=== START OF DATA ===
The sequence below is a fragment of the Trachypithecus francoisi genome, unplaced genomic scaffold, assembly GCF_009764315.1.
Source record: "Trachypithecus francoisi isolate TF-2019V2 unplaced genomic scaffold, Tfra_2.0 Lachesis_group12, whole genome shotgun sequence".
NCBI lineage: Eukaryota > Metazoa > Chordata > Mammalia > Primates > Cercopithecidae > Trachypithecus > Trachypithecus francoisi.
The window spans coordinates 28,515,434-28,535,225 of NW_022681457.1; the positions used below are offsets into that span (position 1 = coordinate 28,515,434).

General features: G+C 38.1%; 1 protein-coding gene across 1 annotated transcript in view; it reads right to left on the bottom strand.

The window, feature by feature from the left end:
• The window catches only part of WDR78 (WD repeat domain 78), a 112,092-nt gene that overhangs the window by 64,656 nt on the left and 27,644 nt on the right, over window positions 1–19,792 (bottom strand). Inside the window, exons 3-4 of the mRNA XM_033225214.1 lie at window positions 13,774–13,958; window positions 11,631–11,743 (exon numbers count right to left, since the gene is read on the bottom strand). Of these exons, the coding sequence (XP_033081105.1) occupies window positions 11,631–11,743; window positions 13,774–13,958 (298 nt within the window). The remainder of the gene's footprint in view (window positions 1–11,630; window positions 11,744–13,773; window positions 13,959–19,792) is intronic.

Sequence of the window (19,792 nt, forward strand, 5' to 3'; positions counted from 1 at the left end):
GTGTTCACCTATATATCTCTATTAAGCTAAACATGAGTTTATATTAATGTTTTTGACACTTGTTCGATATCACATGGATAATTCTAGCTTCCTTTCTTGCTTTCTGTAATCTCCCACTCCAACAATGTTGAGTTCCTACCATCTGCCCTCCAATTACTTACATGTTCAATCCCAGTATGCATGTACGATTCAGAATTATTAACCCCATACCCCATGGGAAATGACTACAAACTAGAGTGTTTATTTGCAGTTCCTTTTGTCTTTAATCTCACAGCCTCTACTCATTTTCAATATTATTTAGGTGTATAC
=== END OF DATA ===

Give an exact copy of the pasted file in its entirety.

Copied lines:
The sequence below is a fragment of the Trachypithecus francoisi genome, unplaced genomic scaffold, assembly GCF_009764315.1.
Source record: "Trachypithecus francoisi isolate TF-2019V2 unplaced genomic scaffold, Tfra_2.0 Lachesis_group12, whole genome shotgun sequence".
NCBI lineage: Eukaryota > Metazoa > Chordata > Mammalia > Primates > Cercopithecidae > Trachypithecus > Trachypithecus francoisi.
The window spans coordinates 28,515,434-28,535,225 of NW_022681457.1; the positions used below are offsets into that span (position 1 = coordinate 28,515,434).

General features: G+C 38.1%; 1 protein-coding gene across 1 annotated transcript in view; it reads right to left on the bottom strand.

The window, feature by feature from the left end:
• The window catches only part of WDR78 (WD repeat domain 78), a 112,092-nt gene that overhangs the window by 64,656 nt on the left and 27,644 nt on the right, over window positions 1–19,792 (bottom strand). Inside the window, exons 3-4 of the mRNA XM_033225214.1 lie at window positions 13,774–13,958; window positions 11,631–11,743 (exon numbers count right to left, since the gene is read on the bottom strand). Of these exons, the coding sequence (XP_033081105.1) occupies window positions 11,631–11,743; window positions 13,774–13,958 (298 nt within the window). The remainder of the gene's footprint in view (window positions 1–11,630; window positions 11,744–13,773; window positions 13,959–19,792) is intronic.

Sequence of the window (19,792 nt, forward strand, 5' to 3'; positions counted from 1 at the left end):
GTGTTCACCTATATATCTCTATTAAGCTAAACATGAGTTTATATTAATGTTTTTGACACTTGTTCGATATCACATGGATAATTCTAGCTTCCTTTCTTGCTTTCTGTAATCTCCCACTCCAACAATGTTGAGTTCCTACCATCTGCCCTCCAATTACTTACATGTTCAATCCCAGTATGCATGTACGATTCAGAATTATTAACCCCATACCCCATGGGAAATGACTACAAACTAGAGTGTTTATTTGCAGTTCCTTTTGTCTTTAATCTCACAGCCTCTACTCATTTTCAATATTATTTAGGTGTATAC